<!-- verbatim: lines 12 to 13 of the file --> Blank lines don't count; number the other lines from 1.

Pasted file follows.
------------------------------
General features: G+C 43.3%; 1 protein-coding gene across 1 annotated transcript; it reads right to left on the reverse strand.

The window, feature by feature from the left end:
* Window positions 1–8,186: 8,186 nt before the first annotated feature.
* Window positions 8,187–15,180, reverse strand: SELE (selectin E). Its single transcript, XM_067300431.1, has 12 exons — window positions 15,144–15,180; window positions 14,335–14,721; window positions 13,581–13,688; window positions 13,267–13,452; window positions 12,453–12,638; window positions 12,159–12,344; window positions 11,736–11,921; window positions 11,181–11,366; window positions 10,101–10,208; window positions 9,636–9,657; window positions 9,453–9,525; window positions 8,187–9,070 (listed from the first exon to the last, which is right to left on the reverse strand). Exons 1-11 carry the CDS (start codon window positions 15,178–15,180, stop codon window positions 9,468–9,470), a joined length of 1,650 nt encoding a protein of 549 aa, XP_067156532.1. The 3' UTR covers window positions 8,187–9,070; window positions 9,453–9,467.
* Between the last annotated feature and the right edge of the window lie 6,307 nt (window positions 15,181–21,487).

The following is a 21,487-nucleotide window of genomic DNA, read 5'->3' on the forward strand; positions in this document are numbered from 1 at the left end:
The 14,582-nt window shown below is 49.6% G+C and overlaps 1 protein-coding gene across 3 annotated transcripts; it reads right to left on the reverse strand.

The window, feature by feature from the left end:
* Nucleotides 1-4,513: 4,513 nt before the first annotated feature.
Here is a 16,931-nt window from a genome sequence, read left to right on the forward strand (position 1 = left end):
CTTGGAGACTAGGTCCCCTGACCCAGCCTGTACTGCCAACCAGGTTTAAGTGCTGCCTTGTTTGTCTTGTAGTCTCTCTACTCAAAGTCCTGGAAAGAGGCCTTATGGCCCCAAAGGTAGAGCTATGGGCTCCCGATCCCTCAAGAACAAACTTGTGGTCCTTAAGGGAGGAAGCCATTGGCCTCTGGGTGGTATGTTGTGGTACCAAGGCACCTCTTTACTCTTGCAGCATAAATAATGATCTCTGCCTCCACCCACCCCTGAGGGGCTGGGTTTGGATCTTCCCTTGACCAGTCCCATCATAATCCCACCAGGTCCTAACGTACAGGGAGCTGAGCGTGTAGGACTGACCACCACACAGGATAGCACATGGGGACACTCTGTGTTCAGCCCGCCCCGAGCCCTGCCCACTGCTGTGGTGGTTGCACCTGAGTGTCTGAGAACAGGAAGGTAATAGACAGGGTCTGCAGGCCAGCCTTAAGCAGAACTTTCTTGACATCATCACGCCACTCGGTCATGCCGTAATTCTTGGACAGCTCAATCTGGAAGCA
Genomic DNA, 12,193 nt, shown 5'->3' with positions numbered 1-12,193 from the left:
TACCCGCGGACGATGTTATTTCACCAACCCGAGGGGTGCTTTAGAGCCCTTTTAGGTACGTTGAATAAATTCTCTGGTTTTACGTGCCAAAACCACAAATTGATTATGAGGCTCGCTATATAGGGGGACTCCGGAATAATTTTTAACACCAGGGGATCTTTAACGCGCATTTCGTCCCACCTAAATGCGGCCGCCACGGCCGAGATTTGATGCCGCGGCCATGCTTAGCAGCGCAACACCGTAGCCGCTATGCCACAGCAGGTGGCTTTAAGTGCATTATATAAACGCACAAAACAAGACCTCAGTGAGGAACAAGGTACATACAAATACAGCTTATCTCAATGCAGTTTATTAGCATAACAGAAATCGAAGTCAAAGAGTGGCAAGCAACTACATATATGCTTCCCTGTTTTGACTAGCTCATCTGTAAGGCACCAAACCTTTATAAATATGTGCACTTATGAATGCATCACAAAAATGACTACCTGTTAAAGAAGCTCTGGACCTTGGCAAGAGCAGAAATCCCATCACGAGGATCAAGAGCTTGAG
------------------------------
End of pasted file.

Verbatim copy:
Genomic DNA, 12,193 nt, shown 5'->3' with positions numbered 1-12,193 from the left:
TACCCGCGGACGATGTTATTTCACCAACCCGAGGGGTGCTTTAGAGCCCTTTTAGGTACGTTGAATAAATTCTCTGGTTTTACGTGCCAAAACCACAAATTGATTATGAGGCTCGCTATATAGGGGGACTCCGGAATAATTTTTAACACCAGGGGATCTTTAACGCGCATTTCGTCCCACCTAAATGCGGCCGCCACGGCCGAGATTTGATGCCGCGGCCATGCTTAGCAGCGCAACACCGTAGCCGCTATGCCACAGCAGGTGGCTTTAAGTGCATTATATAAACGCACAAAACAAGACCTCAGTGAGGAACAAGGTACATACAAATACAGCTTATCTCAATGCAGTTTATTAGCATAACAGAAATCGAAGTCAAAGAGTGGCAAGCAACTACATATATGCTTCCCTGTTTTGACTAGCTCATCTGTAAGGCACCAAACCTTTATAAATATGTGCACTTATGAATGCATCACAAAAATGACTACCTGTTAAAGAAGCTCTGGACCTTGGCAAGAGCAGAAATCCCATCACGAGGATCAAGAGCTTGAG